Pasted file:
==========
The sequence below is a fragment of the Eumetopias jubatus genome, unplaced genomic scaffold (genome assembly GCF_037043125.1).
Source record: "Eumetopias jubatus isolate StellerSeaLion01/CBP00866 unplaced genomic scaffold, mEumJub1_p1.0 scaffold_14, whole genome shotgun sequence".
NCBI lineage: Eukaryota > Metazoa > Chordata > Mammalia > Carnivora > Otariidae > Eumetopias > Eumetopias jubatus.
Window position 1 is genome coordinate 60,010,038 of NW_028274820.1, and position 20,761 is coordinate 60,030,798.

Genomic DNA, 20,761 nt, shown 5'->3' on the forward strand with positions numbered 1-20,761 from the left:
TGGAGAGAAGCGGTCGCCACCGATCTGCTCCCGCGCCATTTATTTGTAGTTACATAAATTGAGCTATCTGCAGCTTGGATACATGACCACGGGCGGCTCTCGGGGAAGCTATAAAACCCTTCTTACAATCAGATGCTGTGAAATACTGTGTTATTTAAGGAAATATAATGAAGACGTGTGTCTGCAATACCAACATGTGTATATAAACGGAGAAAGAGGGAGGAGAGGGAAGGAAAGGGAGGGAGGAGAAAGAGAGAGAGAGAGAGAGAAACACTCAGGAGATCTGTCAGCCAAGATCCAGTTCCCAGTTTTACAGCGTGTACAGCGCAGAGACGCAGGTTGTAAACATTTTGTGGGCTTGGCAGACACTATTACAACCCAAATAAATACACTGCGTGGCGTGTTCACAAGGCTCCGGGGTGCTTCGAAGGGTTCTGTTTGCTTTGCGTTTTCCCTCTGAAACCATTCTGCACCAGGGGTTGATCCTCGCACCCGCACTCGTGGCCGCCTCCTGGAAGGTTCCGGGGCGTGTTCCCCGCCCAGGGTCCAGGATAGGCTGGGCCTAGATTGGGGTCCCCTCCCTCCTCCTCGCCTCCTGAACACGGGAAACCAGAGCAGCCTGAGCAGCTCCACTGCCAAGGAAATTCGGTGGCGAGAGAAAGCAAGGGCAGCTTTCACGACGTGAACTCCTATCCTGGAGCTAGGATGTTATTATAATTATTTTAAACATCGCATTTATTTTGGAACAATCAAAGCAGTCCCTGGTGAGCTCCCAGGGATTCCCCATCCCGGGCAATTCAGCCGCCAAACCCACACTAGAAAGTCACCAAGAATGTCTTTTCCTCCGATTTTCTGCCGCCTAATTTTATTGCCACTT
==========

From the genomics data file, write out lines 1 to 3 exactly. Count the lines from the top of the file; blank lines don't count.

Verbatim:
The sequence below is a fragment of the Eumetopias jubatus genome, unplaced genomic scaffold (genome assembly GCF_037043125.1).
Source record: "Eumetopias jubatus isolate StellerSeaLion01/CBP00866 unplaced genomic scaffold, mEumJub1_p1.0 scaffold_14, whole genome shotgun sequence".
NCBI lineage: Eukaryota > Metazoa > Chordata > Mammalia > Carnivora > Otariidae > Eumetopias > Eumetopias jubatus.